Icy sidewalks. Driveways full of snow. As the temperatures drop… so do, well, people. Your morning run or shoveling walkways have the potential to cause injuries that can keep you from your health and fitness goals. Here are some tips to make sure Jack Frost doesn’t get the best of you.
There is nothing that hurts quite like an unexpected tumble on concrete. With icy roads and sidewalks, a slip is just one misstep away. Here are a few tips to keep you upright when you hit the pavement.
- Traction is everything. When heading out onto slick walkways, be sure to wear shoes with good traction. If you simply must wear your favorite pair of smooth-soled Chucks, consider purchasing accessory traction clips for your footwear.
- Salt, salt, salt. And then salt some more. To keep all walkways ice-free, apply salt and sand frequently.
- Secure your leashed pets. I know this may seem like an odd one, but trust me—I see at least one broken wrist each winter that is caused by an excitable dog charging off in the snow or ice and taking its owner along for the ride.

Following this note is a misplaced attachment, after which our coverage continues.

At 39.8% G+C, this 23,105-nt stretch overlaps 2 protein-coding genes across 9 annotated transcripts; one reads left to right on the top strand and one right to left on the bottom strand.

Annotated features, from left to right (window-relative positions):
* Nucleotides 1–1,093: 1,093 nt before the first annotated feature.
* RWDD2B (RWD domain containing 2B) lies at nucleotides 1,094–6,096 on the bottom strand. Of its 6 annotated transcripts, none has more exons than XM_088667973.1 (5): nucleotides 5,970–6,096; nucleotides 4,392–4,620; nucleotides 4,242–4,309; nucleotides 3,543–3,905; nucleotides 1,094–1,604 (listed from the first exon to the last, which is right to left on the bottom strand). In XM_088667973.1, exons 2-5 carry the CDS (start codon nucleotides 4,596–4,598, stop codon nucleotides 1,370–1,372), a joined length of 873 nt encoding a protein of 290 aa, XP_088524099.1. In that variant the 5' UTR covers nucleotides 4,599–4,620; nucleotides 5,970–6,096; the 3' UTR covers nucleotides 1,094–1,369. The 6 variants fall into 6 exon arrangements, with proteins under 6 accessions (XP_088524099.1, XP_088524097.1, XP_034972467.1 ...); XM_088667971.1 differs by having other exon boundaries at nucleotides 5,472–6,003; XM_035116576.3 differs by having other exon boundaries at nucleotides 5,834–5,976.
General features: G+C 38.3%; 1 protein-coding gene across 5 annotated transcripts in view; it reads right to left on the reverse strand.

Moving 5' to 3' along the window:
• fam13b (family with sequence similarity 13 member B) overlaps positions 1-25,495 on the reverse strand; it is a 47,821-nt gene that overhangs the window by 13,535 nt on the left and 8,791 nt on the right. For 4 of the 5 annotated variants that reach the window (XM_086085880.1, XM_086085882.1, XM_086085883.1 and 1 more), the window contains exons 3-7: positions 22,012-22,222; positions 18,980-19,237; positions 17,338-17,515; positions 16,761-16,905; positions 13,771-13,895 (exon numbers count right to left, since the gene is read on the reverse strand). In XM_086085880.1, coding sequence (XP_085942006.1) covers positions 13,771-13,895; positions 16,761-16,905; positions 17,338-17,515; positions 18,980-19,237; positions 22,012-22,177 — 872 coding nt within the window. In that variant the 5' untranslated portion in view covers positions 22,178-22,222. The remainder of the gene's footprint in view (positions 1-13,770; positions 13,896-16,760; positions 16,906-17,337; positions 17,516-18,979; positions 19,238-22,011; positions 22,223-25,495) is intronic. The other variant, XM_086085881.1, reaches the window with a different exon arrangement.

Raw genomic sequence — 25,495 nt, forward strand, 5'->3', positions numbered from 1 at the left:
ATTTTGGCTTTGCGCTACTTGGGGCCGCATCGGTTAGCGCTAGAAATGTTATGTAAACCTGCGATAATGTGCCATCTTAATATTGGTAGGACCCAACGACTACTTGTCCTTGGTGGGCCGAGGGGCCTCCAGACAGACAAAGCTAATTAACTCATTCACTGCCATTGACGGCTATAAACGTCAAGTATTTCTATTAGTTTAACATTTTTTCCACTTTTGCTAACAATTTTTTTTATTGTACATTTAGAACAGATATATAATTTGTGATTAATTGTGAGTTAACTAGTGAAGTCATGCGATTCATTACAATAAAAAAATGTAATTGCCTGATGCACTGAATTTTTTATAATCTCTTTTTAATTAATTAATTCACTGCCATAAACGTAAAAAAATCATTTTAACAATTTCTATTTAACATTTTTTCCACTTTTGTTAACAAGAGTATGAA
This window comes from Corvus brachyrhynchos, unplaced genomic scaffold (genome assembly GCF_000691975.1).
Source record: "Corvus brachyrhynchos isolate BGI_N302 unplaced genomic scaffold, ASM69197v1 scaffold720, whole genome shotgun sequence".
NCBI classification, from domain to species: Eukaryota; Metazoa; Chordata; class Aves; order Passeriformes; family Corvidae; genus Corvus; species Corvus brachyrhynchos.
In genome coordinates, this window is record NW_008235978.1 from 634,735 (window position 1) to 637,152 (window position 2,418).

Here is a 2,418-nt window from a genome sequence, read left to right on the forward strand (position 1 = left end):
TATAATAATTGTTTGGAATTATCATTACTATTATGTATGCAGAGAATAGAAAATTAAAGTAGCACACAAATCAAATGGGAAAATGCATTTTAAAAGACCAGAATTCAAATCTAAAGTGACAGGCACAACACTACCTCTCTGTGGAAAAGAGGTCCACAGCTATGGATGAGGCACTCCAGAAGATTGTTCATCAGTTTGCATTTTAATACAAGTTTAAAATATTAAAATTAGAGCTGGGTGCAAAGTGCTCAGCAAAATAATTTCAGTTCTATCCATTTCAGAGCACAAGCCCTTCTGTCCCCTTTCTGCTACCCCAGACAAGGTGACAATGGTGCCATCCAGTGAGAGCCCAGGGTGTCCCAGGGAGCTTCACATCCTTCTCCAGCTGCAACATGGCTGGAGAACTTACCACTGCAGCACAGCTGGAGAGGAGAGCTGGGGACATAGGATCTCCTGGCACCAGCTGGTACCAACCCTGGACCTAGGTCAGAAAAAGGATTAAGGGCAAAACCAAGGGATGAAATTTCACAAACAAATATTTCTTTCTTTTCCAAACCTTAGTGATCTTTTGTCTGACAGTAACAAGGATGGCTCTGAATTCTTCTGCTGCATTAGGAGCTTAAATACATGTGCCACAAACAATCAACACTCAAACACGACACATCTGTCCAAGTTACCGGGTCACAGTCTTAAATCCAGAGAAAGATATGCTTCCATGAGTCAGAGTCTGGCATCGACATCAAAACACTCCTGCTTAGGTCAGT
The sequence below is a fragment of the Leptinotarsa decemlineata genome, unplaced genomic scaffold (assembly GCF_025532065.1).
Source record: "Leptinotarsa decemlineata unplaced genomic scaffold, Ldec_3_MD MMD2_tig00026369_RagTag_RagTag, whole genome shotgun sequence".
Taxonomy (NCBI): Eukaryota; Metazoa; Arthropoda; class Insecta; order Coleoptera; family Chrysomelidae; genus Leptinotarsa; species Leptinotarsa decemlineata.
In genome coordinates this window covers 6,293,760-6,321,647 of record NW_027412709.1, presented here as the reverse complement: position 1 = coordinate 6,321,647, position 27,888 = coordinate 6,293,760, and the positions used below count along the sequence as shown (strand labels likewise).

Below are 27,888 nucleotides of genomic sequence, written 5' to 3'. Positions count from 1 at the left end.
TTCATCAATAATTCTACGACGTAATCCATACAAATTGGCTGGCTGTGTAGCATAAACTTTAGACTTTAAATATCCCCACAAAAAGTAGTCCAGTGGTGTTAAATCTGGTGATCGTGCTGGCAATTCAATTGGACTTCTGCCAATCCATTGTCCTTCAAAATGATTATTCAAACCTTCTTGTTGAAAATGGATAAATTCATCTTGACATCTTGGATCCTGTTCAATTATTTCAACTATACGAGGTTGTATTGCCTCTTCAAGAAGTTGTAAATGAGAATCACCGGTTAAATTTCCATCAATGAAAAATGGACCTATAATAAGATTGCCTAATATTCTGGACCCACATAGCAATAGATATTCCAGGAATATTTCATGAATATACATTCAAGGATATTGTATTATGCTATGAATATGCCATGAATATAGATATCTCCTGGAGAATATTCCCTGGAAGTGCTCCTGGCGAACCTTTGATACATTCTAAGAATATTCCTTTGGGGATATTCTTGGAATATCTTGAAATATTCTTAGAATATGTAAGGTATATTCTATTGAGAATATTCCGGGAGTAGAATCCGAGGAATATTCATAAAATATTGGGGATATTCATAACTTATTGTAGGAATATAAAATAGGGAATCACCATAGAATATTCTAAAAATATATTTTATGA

It’s not just falling that makes winter a potential pain. Shoveling driveways full of snow is Philadelphia winter tradition—but it doesn’t come without risk. But don’t put that shovel away just yet—here are some ways you can protect your back and neck while shoveling.
- Use your hips and knees in a lunging-type motion to load snow onto the shovel.
- While holding the shovel, always pivot with your feet prior to emptying the snow off the shovel.
- Keep a straight back.
- Keep your belly tight to give your back extra support.
- Look for a shovel that is curved or has an additional handle at the base to keep the heaviest part of the shovel closer to your body.
- Keep your elbows relatively close to your body and shoulders relaxed.
- Avoid repetitive bending and twisting at all costs.
- Start shoveling when snow is freshly fallen, before it becomes denser or heavier from ice.
Because most of us do not routinely shovel snow for a living, our bodies may not be properly conditioned for it. Even with the right technique, it is important to take rest breaks every 15 minutes. During these rest breaks, it may be helpful to do the following stretches:
- Back extension. Place your hands on your hips and lean backwards to feel a gentle stretch in your lower back. Hold this for 15 seconds and repeat 5 times.
- Upper trap stretches. Place your hand behind your back, and bring your ear to the opposite shoulder, turning head slightly towards the same shoulder. Hold for 15 seconds and repeat 5 times on each side.